Human breast milk is the perfect nutrition source for an infant. It strikes a balance of carbohydrates, protein, fat, water and nutrients. It's easily digested and absorbed, and its composition naturally changes as a baby's developmental needs change.
Mother's milk is rich in antibodies, it builds a baby's immune system into a robust defense force, and seems to support establishment of health-supporting bacteria in a baby’s digestive tract. But does what a mother eats or drinks impact the milk she breast-feeds her child?
While nursing babies are unlikely to develop a food allergy from breast-feeding, some foods may not agree with the infant. Some foods that may cause an infant to be fussy during feedings are: spicy foods or gas-producing vegetables such as cabbage and broccoli. If this happens, avoid that particular food for at least three days and try it again when your baby is a little older.
As a nursing mother, you should consume about 16 cups per day from food, beverages and drinking water. You get some of this fluid from water in foods, but need about 12 cups (96 fluid ounces) from drinking water and other beverages to compensate for the extra water that is used to make milk. One way to help you get the fluids you need is to drink a large glass of water each time you breast-feed your baby.
Babies typically do not need anything but their mothers’ milk to stay hydrated.
If your infant appears dehydrated due to vomiting or diarrhea that lasts 24 hours or more, consult your baby’s doctor.
What about Caffeine?
A mother who drinks small amounts of coffee is unlikely to affect either her unborn child or her nursing newborn's sleep patterns.
About 300 milligrams of caffeine spread throughout the day — the amount found in approximately 24 ounces of coffee; five shots of espresso; or seven 12-ounce cans of cola — is not considered enough to cause adverse effects for nursing mothers. Energy drinks vary widely in caffeine, and some contain large amounts, so it’s best for breast-feeding mothers to avoid these or cautiously check labels. However, if you feel that your infant becomes more fussy or irritable when you consume caffeine (usually more than five caffeinated beverages per day), consider cutting back. Newborns, especially preterm infants, typically are more sensitive to caffeine than older babies.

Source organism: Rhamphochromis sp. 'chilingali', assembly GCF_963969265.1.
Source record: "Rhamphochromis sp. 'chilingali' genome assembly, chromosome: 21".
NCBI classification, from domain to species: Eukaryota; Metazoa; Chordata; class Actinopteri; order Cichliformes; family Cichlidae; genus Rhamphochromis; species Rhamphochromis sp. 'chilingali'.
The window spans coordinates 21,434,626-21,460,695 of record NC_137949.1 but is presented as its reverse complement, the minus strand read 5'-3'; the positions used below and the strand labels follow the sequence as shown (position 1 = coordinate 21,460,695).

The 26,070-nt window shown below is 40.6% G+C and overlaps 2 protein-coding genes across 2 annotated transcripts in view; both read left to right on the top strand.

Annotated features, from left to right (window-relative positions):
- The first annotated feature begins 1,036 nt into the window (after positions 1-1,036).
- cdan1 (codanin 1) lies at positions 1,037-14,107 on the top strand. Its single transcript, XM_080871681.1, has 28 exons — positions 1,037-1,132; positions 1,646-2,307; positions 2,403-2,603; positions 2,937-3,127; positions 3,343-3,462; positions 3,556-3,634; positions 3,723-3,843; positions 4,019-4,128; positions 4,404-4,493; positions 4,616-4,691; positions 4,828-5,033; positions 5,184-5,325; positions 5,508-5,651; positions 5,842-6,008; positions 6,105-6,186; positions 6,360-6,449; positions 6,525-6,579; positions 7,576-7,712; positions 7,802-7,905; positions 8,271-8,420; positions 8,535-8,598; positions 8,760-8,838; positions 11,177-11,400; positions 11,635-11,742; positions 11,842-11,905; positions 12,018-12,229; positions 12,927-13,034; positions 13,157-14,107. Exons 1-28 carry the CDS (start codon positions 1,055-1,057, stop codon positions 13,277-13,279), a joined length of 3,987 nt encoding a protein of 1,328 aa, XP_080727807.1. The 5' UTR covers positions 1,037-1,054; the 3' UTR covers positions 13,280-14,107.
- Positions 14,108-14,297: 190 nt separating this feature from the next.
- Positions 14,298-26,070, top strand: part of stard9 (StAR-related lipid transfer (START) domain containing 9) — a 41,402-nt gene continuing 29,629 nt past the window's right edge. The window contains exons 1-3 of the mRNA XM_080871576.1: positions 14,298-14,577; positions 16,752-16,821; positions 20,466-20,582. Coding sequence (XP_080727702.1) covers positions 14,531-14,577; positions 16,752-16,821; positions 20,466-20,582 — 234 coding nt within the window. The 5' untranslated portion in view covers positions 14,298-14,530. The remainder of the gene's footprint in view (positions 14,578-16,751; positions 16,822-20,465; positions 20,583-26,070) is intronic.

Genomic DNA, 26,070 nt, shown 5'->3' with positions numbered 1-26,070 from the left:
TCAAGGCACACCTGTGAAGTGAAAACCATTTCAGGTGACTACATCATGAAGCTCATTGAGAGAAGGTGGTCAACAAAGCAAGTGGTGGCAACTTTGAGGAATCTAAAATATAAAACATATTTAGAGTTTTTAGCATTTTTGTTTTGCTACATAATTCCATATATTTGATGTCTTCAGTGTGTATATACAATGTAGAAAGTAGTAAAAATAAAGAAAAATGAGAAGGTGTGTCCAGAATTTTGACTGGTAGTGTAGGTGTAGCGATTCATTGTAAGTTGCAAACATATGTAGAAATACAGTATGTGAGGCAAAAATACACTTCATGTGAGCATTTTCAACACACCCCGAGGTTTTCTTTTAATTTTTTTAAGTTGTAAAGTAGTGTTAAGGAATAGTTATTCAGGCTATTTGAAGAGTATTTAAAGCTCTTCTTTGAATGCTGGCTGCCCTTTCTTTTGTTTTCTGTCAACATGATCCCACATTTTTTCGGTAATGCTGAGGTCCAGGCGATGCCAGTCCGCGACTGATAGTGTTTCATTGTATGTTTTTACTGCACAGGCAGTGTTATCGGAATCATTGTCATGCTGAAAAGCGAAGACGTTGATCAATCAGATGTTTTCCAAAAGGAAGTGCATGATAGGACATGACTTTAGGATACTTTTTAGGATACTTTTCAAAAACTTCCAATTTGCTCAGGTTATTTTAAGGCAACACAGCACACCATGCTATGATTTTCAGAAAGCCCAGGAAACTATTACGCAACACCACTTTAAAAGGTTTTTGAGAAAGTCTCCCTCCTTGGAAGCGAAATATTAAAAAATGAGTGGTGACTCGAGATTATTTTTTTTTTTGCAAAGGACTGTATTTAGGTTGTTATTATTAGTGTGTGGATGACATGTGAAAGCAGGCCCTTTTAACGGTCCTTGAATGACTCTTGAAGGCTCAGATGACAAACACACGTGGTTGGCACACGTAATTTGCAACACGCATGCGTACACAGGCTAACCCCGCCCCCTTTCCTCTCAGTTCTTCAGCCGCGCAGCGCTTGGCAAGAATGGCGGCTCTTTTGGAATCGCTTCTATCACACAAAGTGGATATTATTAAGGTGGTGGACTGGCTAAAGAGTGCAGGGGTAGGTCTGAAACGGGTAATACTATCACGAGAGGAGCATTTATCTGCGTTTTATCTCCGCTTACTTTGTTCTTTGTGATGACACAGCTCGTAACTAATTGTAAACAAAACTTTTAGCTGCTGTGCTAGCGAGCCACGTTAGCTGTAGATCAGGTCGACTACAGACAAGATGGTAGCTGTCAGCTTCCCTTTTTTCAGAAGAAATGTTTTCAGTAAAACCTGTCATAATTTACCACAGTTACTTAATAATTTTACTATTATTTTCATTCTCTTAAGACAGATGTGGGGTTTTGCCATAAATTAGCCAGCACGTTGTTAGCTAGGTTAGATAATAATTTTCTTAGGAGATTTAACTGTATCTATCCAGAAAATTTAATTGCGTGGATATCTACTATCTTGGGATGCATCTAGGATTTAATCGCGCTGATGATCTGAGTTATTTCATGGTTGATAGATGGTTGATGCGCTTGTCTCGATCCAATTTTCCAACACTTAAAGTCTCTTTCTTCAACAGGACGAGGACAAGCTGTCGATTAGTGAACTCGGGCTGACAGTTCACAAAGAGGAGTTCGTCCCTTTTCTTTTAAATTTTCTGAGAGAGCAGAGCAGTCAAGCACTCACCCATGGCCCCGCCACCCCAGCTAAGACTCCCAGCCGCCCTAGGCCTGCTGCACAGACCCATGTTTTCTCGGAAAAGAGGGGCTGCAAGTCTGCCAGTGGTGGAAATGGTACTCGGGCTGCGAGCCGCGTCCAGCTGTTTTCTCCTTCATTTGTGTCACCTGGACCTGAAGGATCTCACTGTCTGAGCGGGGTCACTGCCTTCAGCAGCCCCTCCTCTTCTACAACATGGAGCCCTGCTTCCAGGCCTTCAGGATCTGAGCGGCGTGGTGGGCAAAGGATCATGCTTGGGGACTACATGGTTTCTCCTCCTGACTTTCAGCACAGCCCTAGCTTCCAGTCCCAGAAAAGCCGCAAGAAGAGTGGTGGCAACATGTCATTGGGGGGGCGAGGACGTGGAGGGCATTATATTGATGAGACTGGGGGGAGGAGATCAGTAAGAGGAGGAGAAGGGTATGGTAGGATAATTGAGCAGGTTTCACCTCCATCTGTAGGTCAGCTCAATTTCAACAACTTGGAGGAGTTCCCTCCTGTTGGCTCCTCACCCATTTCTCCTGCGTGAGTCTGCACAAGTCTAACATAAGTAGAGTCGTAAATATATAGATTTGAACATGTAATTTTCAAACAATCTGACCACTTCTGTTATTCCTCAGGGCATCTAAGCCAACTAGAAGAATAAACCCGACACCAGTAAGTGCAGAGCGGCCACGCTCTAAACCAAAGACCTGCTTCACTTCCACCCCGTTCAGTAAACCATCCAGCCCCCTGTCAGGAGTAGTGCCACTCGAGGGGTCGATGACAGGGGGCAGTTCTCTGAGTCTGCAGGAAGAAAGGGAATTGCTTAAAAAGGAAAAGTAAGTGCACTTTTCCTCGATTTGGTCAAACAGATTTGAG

Alcohol during Nursing
If you breast-feed, it's best to abstain from alcohol. If your baby's breast-feeding behavior is well established, consistent, and predictable, a mother may consume a single alcoholic drink if she then waits two hours or longer before breast-feeding (no earlier than at 3 months of age). Many women have heard that drinking beer increases milk supply, but this is not true.
If you do decide to have that glass of wine or beer, there are some steps you can take to make sure it does not interfere with nursing. To ward off dehydration, be sure to drink a glass of water in addition to the alcoholic drink.
And because it can take a few hours for alcohol to fully clear from your body, preparation and timing of a nursing mother's drink is key. Time your drink so that your baby won't be nursing for a few hours afterwards by having it right after a feeding, for example, or during one of your baby's longer stretches of sleep. Another option would be for you to bottle-feed your baby previously expressed breast milk.
Is Fish OK?
While breast-feeding, reduce your exposure to known chemical contaminants such as mercury. Large bottom-dwelling fish are the most common food source of mercury. Avoid shark, swordfish, king mackerel, and tilefish; eat up to 12 ounces of other kinds of fish every week with a maximum of 6 ounces albacore tuna per week; and check local advisories about eating locally caught fish. If no advice is posted, limit your intake of locally caught fish to 4 ounces per week and consume no other fish during that same week.